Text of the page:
McKelvey Secures Funds for Lahaina Harbor and Bypass Next Stage
By Maui Now Staff
Funds for the emergency dredging of Lahaina Harbor and the next phase of construction for the Lahiana Bypass have been secured under a House budget bill that now advances to the state Senate for review.
Representative Angus McKelvey of West Maui announced that he secured funds for the critical infrastructure projects in the 10th District, with the support of other House members from Maui.
Funding was also secured for various harbor projects and schools on the West Side and in Māʻalaea.
“It is critical that funding for these essential West Maui projects be secured in the House version of the budget because the power of the pure resides with the House,” said McKelvey in a statement. “This helps to position them for the final negotiations on the budget during the conference period between the two chambers in April.”
The House’s version of the state budget, HB 500 HD1, contains $2.25 million dollars to fund the emergency dredging of the Lahaina Harbor entrance channel.
“This funding is critical because of the now shallow depth of the entrance channel of the harbor that if not remediated through emergency dredging, could force the closure the harbor. Given the critical role our harbor plays both to residents and the visitor industry this was a number one priority this session,” McKelvey said, adding that failure to fund the dredging could also jeopardize jobs as well.
An estimated $8.5 million in matching state funds were also secured for the construction of the next stage of the Lahaina Bypass from the Puamana area at Hōkiokio Road to Olowalu near the Cut Mountain area by the county landfill.
“The federal government has accepted the proposed ‘Red Line’ alternative which gives us the most highway for the bypass and helps the county in their efforts to convert the existing stretch of the Honoapiʻilani Highway from Cut Mountain to Puamana into a scenic coastal road,” said McKelvey.
“That will provide access to the area which is slated to become a park because of the county’s recent purchase of the land in the area as well as biking and walking opportunities,” he said.
The House budget bill also includes funding for West Maui schools and additional support for improvements for Lahaina Harbor and Māʻalaea in lump sum allocations in the budget.
“Lump sum funding is an allocation of monies that is appropriated to an agency for a wide variety of projects across Maui and the state,” McKelvey explained. “Unlike past legislatures where the exact allocation of lump sum funding was done internally within the various agencies, we had the departments submit a complete breakout of the various projects to be funded thorough the lump sum so we can ensure greater transparency and equity to all our communities, especially West Maui.”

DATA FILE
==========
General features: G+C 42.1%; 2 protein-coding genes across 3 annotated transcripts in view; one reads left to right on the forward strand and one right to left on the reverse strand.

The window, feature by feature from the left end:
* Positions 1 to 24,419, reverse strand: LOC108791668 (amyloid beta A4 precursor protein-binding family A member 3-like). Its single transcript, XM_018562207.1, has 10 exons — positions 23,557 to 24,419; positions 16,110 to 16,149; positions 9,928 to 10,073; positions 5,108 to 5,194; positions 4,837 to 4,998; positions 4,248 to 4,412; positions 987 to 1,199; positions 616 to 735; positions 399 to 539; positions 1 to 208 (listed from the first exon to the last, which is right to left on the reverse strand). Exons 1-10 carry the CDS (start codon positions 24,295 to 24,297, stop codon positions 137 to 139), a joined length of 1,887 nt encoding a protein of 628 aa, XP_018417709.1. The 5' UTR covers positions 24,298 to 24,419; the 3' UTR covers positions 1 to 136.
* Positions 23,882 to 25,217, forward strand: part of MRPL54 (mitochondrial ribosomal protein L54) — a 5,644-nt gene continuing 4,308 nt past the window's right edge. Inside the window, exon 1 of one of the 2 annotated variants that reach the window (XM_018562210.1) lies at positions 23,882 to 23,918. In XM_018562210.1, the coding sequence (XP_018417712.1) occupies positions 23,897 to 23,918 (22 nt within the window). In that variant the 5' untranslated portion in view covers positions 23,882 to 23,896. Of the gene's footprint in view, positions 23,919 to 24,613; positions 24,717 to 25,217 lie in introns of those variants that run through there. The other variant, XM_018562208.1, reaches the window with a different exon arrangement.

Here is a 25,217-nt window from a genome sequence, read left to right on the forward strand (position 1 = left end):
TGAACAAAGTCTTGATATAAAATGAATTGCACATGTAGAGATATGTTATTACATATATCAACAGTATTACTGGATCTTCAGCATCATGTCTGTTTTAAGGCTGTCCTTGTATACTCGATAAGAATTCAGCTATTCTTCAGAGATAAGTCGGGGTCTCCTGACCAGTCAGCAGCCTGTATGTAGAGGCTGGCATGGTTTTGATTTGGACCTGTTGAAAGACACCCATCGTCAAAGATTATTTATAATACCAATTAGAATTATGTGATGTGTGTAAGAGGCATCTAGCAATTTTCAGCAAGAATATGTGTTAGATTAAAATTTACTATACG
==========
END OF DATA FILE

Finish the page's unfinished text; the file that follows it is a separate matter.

School projects for Lahaina funded through the lump sum include the following:
- $105,000 for re-roofing at Kamehameha III Elementary, repairing the kitchen floors, and repainting and renovation of various buildings on the historic campus;
- $300,000 for Lahaina Intermediate for major re-roofing; and
- $488,000 for Lahainaluna High School for renovations to bathrooms, re-roofing and other backlogged repairs.
The lump also contains funds for Princess Nahienaena Elementary replacement of the play-field sidewalk.
In addition to the dredging line item, McKelvey said that the lump sum for the Department of Land and Natural Resources Small Boating Division contains $250,000 for the installation of new fenders and bull rails along the front row of Lahaina Harbor to replace badly deteriorated or damaged fenders and bull rails.
The operating budget portion of HB 500, HD1 includes the following:
- $3.8 million for public school teacher recruitment and retention in hard-to-fill locations;
- $11.55 million for charter school per pupil funding;
- $7.7 million to maintain existing ambulance service levels;
- $3 million for the state hospital system to address existing financial issues;
- $72.1 million for special maintenance projects at Hawaiʻi airports including Kahului Airport; and
- $70.9 million for highway road repair and maintenance projects, which includes critical repair and maintenance work for the Honoapiʻilani Highway as well.
In addition to the West Maui projects, the CIP budget also includes the following:
- $50 million to the Rental Housing Trust Fund to help finance new affordable rental housing units statewide;
- $32 million for facility repairs and maintenance, upgrades and improvement at Hawaiʻi Health Systems Corp. hospitals including Maui Memorial Medical Cener; and
- $21 million for Kahului Harbor improvements.
“While these projects are not on the West Side, the improvements and renovations for Kahului Harbor, Kahului Airport and Maui Memorial will serve our residents by continuing to ensure we have the transportation and health care facilities we need for all of our communities including West Maui and Māʻalaea,” said McKelvey.
The budget totals $13.3 billion budget for the entire state over the next two years with $6.5 billion for FY2016 which begins on July 1, 2015, and $6.8 billion for FY2017.